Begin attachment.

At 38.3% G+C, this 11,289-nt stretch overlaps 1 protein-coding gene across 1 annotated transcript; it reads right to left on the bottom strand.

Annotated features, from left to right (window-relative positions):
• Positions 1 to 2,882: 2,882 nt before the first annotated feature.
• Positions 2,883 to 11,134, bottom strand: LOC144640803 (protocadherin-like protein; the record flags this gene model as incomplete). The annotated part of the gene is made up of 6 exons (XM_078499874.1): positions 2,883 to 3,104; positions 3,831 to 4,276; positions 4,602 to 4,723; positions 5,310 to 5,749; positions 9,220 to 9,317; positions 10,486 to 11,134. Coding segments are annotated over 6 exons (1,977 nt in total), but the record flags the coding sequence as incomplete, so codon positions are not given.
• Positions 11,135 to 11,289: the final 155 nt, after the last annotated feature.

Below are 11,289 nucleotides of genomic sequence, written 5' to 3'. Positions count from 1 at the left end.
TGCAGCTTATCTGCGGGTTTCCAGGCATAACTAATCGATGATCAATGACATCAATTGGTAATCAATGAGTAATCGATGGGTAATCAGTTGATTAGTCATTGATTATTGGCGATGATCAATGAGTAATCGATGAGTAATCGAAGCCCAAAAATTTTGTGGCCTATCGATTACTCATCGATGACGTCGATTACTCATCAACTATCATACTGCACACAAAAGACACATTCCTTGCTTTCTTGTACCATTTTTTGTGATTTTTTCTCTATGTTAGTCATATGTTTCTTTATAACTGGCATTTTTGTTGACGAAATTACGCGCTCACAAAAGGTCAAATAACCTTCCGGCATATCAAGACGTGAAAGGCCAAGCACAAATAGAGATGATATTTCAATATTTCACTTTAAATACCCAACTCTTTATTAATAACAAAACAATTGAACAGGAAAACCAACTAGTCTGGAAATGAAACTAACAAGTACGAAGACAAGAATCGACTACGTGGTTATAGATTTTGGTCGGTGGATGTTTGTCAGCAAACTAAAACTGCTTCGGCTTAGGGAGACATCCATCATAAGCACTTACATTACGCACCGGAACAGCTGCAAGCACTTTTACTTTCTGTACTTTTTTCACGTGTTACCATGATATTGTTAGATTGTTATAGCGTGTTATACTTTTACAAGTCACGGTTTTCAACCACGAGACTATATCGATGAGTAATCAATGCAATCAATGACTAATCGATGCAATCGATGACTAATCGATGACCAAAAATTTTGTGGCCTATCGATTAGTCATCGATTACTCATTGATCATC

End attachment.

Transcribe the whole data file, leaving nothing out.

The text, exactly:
At 38.3% G+C, this 11,289-nt stretch overlaps 1 protein-coding gene across 1 annotated transcript; it reads right to left on the bottom strand.

Annotated features, from left to right (window-relative positions):
• Positions 1 to 2,882: 2,882 nt before the first annotated feature.
• Positions 2,883 to 11,134, bottom strand: LOC144640803 (protocadherin-like protein; the record flags this gene model as incomplete). The annotated part of the gene is made up of 6 exons (XM_078499874.1): positions 2,883 to 3,104; positions 3,831 to 4,276; positions 4,602 to 4,723; positions 5,310 to 5,749; positions 9,220 to 9,317; positions 10,486 to 11,134. Coding segments are annotated over 6 exons (1,977 nt in total), but the record flags the coding sequence as incomplete, so codon positions are not given.
• Positions 11,135 to 11,289: the final 155 nt, after the last annotated feature.

Below are 11,289 nucleotides of genomic sequence, written 5' to 3'. Positions count from 1 at the left end.
TGCAGCTTATCTGCGGGTTTCCAGGCATAACTAATCGATGATCAATGACATCAATTGGTAATCAATGAGTAATCGATGGGTAATCAGTTGATTAGTCATTGATTATTGGCGATGATCAATGAGTAATCGATGAGTAATCGAAGCCCAAAAATTTTGTGGCCTATCGATTACTCATCGATGACGTCGATTACTCATCAACTATCATACTGCACACAAAAGACACATTCCTTGCTTTCTTGTACCATTTTTTGTGATTTTTTCTCTATGTTAGTCATATGTTTCTTTATAACTGGCATTTTTGTTGACGAAATTACGCGCTCACAAAAGGTCAAATAACCTTCCGGCATATCAAGACGTGAAAGGCCAAGCACAAATAGAGATGATATTTCAATATTTCACTTTAAATACCCAACTCTTTATTAATAACAAAACAATTGAACAGGAAAACCAACTAGTCTGGAAATGAAACTAACAAGTACGAAGACAAGAATCGACTACGTGGTTATAGATTTTGGTCGGTGGATGTTTGTCAGCAAACTAAAACTGCTTCGGCTTAGGGAGACATCCATCATAAGCACTTACATTACGCACCGGAACAGCTGCAAGCACTTTTACTTTCTGTACTTTTTTCACGTGTTACCATGATATTGTTAGATTGTTATAGCGTGTTATACTTTTACAAGTCACGGTTTTCAACCACGAGACTATATCGATGAGTAATCAATGCAATCAATGACTAATCGATGCAATCGATGACTAATCGATGACCAAAAATTTTGTGGCCTATCGATTAGTCATCGATTACTCATTGATCATC